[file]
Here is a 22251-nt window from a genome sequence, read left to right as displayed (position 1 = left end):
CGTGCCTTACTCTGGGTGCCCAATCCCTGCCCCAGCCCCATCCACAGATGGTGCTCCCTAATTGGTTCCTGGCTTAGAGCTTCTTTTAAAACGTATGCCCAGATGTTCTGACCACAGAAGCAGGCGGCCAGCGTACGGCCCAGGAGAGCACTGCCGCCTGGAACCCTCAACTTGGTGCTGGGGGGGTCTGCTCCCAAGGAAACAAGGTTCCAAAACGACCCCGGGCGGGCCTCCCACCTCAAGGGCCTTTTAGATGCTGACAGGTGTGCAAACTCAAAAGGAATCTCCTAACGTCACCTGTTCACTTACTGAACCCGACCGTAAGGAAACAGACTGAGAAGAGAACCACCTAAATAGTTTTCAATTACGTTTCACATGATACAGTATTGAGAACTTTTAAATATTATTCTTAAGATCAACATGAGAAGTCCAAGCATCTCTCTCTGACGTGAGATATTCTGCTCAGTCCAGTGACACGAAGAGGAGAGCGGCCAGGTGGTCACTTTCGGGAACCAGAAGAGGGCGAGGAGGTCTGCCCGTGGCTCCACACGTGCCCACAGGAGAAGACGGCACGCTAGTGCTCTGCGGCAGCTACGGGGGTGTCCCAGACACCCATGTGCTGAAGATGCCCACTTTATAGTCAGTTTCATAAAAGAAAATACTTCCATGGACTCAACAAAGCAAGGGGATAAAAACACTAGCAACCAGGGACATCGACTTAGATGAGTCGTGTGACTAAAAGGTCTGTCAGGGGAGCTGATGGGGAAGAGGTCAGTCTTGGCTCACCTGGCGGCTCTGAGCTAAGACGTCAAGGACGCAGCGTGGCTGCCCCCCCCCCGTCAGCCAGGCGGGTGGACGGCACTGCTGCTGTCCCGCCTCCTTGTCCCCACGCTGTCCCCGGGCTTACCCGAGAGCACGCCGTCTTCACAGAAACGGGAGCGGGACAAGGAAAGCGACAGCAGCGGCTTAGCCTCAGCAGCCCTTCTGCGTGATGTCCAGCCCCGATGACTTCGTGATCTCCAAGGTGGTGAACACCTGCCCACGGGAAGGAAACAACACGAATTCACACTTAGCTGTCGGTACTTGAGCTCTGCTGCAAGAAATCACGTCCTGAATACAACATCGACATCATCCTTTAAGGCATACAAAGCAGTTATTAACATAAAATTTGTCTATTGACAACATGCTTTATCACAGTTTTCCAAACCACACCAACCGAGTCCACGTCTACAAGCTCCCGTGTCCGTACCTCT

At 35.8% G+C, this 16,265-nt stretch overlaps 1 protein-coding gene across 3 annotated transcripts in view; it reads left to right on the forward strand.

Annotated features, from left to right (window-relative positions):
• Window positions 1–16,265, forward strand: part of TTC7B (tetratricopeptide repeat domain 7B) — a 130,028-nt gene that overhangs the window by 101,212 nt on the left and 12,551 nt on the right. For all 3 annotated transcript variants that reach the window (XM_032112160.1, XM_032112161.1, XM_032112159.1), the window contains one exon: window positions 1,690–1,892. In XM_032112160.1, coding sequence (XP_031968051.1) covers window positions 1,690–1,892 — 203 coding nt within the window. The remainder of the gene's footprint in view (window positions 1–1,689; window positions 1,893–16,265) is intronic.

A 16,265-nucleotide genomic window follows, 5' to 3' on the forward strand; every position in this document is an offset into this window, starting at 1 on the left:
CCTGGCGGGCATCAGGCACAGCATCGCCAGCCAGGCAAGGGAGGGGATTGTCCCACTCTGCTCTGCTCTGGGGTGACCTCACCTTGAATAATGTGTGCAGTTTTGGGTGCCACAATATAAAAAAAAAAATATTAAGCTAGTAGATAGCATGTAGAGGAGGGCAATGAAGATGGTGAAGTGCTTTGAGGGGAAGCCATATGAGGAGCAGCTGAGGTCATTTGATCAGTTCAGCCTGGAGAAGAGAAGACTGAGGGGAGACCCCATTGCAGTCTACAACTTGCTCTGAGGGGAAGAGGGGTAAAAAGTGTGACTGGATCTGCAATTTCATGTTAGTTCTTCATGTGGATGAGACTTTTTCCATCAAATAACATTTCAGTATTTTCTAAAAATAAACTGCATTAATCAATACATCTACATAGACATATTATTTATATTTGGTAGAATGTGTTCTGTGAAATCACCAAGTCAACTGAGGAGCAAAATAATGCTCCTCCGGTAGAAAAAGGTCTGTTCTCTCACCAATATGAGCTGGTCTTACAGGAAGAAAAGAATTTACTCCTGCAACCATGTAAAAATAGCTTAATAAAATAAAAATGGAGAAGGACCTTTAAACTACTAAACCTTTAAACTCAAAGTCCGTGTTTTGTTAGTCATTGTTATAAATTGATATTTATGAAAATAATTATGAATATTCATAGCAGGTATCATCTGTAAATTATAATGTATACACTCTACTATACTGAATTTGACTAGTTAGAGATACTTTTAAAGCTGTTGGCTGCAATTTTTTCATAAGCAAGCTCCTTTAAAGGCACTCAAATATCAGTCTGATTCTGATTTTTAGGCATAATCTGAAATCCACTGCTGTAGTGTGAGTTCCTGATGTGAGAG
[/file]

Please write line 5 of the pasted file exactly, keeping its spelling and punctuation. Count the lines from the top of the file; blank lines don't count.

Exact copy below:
• Window positions 1–16,265, forward strand: part of TTC7B (tetratricopeptide repeat domain 7B) — a 130,028-nt gene that overhangs the window by 101,212 nt on the left and 12,551 nt on the right. For all 3 annotated transcript variants that reach the window (XM_032112160.1, XM_032112161.1, XM_032112159.1), the window contains one exon: window positions 1,690–1,892. In XM_032112160.1, coding sequence (XP_031968051.1) covers window positions 1,690–1,892 — 203 coding nt within the window. The remainder of the gene's footprint in view (window positions 1–1,689; window positions 1,893–16,265) is intronic.